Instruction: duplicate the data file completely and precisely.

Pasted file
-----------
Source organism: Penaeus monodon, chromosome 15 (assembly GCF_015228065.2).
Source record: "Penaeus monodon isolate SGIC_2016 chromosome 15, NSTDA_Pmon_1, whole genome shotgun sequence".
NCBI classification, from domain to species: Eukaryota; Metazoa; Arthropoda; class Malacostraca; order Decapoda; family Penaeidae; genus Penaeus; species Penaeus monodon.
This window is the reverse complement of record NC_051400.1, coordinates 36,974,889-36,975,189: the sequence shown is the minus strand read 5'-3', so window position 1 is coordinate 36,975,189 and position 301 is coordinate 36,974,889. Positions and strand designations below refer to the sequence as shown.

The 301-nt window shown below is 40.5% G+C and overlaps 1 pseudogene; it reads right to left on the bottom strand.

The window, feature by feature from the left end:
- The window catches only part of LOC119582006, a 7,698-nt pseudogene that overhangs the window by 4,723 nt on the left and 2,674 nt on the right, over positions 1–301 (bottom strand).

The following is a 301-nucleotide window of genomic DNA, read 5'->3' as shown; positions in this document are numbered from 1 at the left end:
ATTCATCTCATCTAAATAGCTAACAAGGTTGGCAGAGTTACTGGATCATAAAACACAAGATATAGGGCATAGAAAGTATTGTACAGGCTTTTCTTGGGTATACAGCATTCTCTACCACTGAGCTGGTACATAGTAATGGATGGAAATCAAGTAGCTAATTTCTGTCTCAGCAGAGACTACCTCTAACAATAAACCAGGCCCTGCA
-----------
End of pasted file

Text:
Source organism: Penaeus monodon, chromosome 15 (assembly GCF_015228065.2).
Source record: "Penaeus monodon isolate SGIC_2016 chromosome 15, NSTDA_Pmon_1, whole genome shotgun sequence".
NCBI classification, from domain to species: Eukaryota; Metazoa; Arthropoda; class Malacostraca; order Decapoda; family Penaeidae; genus Penaeus; species Penaeus monodon.
This window is the reverse complement of record NC_051400.1, coordinates 36,974,889-36,975,189: the sequence shown is the minus strand read 5'-3', so window position 1 is coordinate 36,975,189 and position 301 is coordinate 36,974,889. Positions and strand designations below refer to the sequence as shown.

The 301-nt window shown below is 40.5% G+C and overlaps 1 pseudogene; it reads right to left on the bottom strand.

The window, feature by feature from the left end:
- The window catches only part of LOC119582006, a 7,698-nt pseudogene that overhangs the window by 4,723 nt on the left and 2,674 nt on the right, over positions 1–301 (bottom strand).

The following is a 301-nucleotide window of genomic DNA, read 5'->3' as shown; positions in this document are numbered from 1 at the left end:
ATTCATCTCATCTAAATAGCTAACAAGGTTGGCAGAGTTACTGGATCATAAAACACAAGATATAGGGCATAGAAAGTATTGTACAGGCTTTTCTTGGGTATACAGCATTCTCTACCACTGAGCTGGTACATAGTAATGGATGGAAATCAAGTAGCTAATTTCTGTCTCAGCAGAGACTACCTCTAACAATAAACCAGGCCCTGCA